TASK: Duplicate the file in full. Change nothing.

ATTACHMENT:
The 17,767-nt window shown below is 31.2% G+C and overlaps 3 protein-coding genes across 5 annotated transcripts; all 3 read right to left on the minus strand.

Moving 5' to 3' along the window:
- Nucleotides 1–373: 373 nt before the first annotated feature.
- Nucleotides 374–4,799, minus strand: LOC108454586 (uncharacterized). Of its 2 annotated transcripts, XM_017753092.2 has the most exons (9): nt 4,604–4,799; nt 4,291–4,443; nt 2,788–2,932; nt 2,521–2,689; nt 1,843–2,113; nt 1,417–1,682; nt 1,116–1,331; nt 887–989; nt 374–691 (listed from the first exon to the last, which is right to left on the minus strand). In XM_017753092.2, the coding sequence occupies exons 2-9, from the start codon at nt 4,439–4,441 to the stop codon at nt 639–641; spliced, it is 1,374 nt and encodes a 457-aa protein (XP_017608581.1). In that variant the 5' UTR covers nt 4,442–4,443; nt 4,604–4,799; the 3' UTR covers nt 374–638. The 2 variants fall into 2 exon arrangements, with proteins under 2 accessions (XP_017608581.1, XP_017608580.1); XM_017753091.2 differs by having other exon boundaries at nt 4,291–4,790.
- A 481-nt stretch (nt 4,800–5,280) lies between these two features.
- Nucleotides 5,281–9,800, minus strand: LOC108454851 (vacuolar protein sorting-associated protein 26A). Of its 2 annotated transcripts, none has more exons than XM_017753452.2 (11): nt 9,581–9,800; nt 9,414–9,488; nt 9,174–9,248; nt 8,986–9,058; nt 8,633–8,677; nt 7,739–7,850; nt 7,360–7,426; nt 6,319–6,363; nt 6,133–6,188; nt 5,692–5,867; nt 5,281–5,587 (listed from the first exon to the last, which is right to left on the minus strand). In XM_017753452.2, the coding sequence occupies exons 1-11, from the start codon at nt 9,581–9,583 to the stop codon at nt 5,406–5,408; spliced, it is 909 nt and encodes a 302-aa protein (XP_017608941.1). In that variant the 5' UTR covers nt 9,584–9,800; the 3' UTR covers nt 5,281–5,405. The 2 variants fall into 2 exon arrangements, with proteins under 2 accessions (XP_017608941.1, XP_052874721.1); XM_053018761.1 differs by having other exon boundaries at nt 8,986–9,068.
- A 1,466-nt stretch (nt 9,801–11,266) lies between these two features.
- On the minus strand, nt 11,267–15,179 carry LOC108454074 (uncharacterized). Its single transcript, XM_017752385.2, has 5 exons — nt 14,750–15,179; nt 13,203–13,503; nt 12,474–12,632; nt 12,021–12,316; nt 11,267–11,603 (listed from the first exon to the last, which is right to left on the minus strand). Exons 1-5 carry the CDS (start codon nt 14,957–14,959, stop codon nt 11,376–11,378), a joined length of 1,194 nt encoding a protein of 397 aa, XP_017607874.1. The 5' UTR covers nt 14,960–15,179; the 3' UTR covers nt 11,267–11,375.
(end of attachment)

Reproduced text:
The 17,767-nt window shown below is 31.2% G+C and overlaps 3 protein-coding genes across 5 annotated transcripts; all 3 read right to left on the minus strand.

Moving 5' to 3' along the window:
- Nucleotides 1–373: 373 nt before the first annotated feature.
- Nucleotides 374–4,799, minus strand: LOC108454586 (uncharacterized). Of its 2 annotated transcripts, XM_017753092.2 has the most exons (9): nt 4,604–4,799; nt 4,291–4,443; nt 2,788–2,932; nt 2,521–2,689; nt 1,843–2,113; nt 1,417–1,682; nt 1,116–1,331; nt 887–989; nt 374–691 (listed from the first exon to the last, which is right to left on the minus strand). In XM_017753092.2, the coding sequence occupies exons 2-9, from the start codon at nt 4,439–4,441 to the stop codon at nt 639–641; spliced, it is 1,374 nt and encodes a 457-aa protein (XP_017608581.1). In that variant the 5' UTR covers nt 4,442–4,443; nt 4,604–4,799; the 3' UTR covers nt 374–638. The 2 variants fall into 2 exon arrangements, with proteins under 2 accessions (XP_017608581.1, XP_017608580.1); XM_017753091.2 differs by having other exon boundaries at nt 4,291–4,790.
- A 481-nt stretch (nt 4,800–5,280) lies between these two features.
- Nucleotides 5,281–9,800, minus strand: LOC108454851 (vacuolar protein sorting-associated protein 26A). Of its 2 annotated transcripts, none has more exons than XM_017753452.2 (11): nt 9,581–9,800; nt 9,414–9,488; nt 9,174–9,248; nt 8,986–9,058; nt 8,633–8,677; nt 7,739–7,850; nt 7,360–7,426; nt 6,319–6,363; nt 6,133–6,188; nt 5,692–5,867; nt 5,281–5,587 (listed from the first exon to the last, which is right to left on the minus strand). In XM_017753452.2, the coding sequence occupies exons 1-11, from the start codon at nt 9,581–9,583 to the stop codon at nt 5,406–5,408; spliced, it is 909 nt and encodes a 302-aa protein (XP_017608941.1). In that variant the 5' UTR covers nt 9,584–9,800; the 3' UTR covers nt 5,281–5,405. The 2 variants fall into 2 exon arrangements, with proteins under 2 accessions (XP_017608941.1, XP_052874721.1); XM_053018761.1 differs by having other exon boundaries at nt 8,986–9,068.
- A 1,466-nt stretch (nt 9,801–11,266) lies between these two features.
- On the minus strand, nt 11,267–15,179 carry LOC108454074 (uncharacterized). Its single transcript, XM_017752385.2, has 5 exons — nt 14,750–15,179; nt 13,203–13,503; nt 12,474–12,632; nt 12,021–12,316; nt 11,267–11,603 (listed from the first exon to the last, which is right to left on the minus strand). Exons 1-5 carry the CDS (start codon nt 14,957–14,959, stop codon nt 11,376–11,378), a joined length of 1,194 nt encoding a protein of 397 aa, XP_017607874.1. The 5' UTR covers nt 14,960–15,179; the 3' UTR covers nt 11,267–11,375.